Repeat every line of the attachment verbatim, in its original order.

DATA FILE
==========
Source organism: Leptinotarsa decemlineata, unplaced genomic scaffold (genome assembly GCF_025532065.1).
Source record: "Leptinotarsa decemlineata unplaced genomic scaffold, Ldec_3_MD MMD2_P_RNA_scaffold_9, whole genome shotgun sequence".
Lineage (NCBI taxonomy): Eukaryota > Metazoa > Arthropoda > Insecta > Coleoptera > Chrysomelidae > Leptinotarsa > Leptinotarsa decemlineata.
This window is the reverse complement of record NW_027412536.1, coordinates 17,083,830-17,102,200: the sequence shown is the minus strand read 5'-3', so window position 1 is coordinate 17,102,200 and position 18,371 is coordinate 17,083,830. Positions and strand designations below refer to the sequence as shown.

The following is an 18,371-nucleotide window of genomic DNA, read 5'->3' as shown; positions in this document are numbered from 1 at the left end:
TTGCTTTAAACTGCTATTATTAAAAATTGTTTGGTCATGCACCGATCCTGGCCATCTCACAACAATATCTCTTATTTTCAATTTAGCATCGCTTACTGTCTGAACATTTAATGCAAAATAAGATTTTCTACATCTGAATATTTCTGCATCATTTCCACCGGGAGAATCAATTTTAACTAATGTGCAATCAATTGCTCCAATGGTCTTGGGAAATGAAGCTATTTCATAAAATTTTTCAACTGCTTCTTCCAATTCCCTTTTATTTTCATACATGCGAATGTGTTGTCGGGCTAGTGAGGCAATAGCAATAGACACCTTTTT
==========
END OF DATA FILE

Source organism: Leptinotarsa decemlineata, unplaced genomic scaffold (genome assembly GCF_025532065.1).
Source record: "Leptinotarsa decemlineata unplaced genomic scaffold, Ldec_3_MD MMD2_P_RNA_scaffold_9, whole genome shotgun sequence".
Lineage (NCBI taxonomy): Eukaryota > Metazoa > Arthropoda > Insecta > Coleoptera > Chrysomelidae > Leptinotarsa > Leptinotarsa decemlineata.
This window is the reverse complement of record NW_027412536.1, coordinates 17,083,830-17,102,200: the sequence shown is the minus strand read 5'-3', so window position 1 is coordinate 17,102,200 and position 18,371 is coordinate 17,083,830. Positions and strand designations below refer to the sequence as shown.

The following is an 18,371-nucleotide window of genomic DNA, read 5'->3' as shown; positions in this document are numbered from 1 at the left end:
TTGCTTTAAACTGCTATTATTAAAAATTGTTTGGTCATGCACCGATCCTGGCCATCTCACAACAATATCTCTTATTTTCAATTTAGCATCGCTTACTGTCTGAACATTTAATGCAAAATAAGATTTTCTACATCTGAATATTTCTGCATCATTTCCACCGGGAGAATCAATTTTAACTAATGTGCAATCAATTGCTCCAATGGTCTTGGGAAATGAAGCTATTTCATAAAATTTTTCAACTGCTTCTTCCAATTCCCTTTTATTTTCATACATGCGAATGTGTTGTCGGGCTAGTGAGGCAATAGCAATAGACACCTTTTT